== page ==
Should coastal residents who stay put in face of flooding get tax breaks to fortify their property? Ballot question sparks debate
A constitutional amendment on the ballot Tuesday would give localities the option to offer tax breaks to property owners in areas facing recurring flooding.
An environmental group in coastal Virginia is urging voters to oppose a constitutional amendment intended to offer tax relief to property owners facing recurring flooding, prompting a debate that echoes larger concerns about how states and localities should respond to sea-level rise.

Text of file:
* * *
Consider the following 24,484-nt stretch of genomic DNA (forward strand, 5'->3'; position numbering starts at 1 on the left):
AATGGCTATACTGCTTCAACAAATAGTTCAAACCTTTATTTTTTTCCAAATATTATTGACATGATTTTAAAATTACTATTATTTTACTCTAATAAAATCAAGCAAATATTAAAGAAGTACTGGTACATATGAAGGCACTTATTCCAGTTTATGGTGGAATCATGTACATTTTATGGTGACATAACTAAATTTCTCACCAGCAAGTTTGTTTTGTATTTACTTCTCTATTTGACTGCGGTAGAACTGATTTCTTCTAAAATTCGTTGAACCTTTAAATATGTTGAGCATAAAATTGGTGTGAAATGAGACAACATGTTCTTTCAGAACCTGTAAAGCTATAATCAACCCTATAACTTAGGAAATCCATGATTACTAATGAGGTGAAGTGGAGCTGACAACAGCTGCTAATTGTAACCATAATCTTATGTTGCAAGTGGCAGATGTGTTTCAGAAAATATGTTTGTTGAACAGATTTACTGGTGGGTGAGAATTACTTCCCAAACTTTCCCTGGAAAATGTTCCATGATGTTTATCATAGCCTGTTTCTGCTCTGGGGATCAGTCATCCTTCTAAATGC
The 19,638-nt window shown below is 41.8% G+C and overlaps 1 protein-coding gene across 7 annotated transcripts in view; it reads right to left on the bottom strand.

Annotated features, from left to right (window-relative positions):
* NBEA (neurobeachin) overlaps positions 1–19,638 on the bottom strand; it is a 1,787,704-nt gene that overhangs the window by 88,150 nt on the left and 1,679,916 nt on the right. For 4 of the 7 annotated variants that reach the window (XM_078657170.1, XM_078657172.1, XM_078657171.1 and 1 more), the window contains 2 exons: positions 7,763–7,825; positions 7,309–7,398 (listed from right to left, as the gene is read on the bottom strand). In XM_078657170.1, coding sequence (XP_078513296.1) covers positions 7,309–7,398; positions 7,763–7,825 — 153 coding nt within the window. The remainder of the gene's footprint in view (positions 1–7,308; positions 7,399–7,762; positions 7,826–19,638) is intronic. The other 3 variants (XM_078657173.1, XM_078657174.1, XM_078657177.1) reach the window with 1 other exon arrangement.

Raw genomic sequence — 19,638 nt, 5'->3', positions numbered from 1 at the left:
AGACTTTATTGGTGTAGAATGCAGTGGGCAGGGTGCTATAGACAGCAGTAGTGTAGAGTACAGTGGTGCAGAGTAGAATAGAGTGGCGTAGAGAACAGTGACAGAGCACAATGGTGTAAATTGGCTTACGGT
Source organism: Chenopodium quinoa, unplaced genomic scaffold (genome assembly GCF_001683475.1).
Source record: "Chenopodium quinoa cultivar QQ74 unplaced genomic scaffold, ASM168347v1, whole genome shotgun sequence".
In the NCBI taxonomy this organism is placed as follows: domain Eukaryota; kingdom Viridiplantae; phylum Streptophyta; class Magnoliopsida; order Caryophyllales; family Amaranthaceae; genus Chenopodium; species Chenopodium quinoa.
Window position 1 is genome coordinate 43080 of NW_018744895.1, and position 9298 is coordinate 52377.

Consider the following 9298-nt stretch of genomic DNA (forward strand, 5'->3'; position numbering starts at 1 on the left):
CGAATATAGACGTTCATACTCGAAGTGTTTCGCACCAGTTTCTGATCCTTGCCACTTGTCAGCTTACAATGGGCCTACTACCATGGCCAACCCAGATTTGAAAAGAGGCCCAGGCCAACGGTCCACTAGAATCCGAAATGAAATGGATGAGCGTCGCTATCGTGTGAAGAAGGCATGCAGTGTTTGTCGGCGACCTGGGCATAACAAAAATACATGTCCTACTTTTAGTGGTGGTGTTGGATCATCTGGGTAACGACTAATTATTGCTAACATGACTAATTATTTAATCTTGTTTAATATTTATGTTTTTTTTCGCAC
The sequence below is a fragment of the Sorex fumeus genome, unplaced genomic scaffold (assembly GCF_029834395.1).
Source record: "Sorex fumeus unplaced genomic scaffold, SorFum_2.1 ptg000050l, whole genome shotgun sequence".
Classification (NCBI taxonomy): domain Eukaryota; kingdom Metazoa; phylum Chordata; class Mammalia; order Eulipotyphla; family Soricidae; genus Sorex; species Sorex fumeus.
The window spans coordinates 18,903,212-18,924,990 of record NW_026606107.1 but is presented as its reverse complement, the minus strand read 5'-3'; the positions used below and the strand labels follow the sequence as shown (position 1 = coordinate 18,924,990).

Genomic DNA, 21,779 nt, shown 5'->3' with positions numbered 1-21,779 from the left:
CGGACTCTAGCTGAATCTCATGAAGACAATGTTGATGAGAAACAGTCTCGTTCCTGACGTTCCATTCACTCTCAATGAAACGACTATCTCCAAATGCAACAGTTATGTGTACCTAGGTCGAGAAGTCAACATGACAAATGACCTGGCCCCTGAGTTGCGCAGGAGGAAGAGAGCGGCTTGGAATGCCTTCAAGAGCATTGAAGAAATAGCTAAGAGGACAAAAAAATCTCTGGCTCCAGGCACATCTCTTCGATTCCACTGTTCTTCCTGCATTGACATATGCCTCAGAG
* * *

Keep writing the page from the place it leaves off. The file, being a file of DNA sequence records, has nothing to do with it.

On ballots statewide Tuesday, the measure would give local governments the authority to provide partial real estate tax exemptions to people who make flooding resiliency improvements like raising buildings or fortifying shorelines.
“It is fundamentally unwise for any incentives to be given for building or rebuilding on land with recurrent flooding, especially in a tidal region where relative sea levels are expected to continue rising,” said the president of the 200-member Northumberland Association for Progressive Stewardship, Mike Ahart, in an email.
“It would be much wiser to expand incentives not to build or rebuild on this land.”
The issue has drawn limited statewide attention and large environmental groups like the Virginia League of Conservation Voters and the Sierra Club haven’t taken a position. Read full article.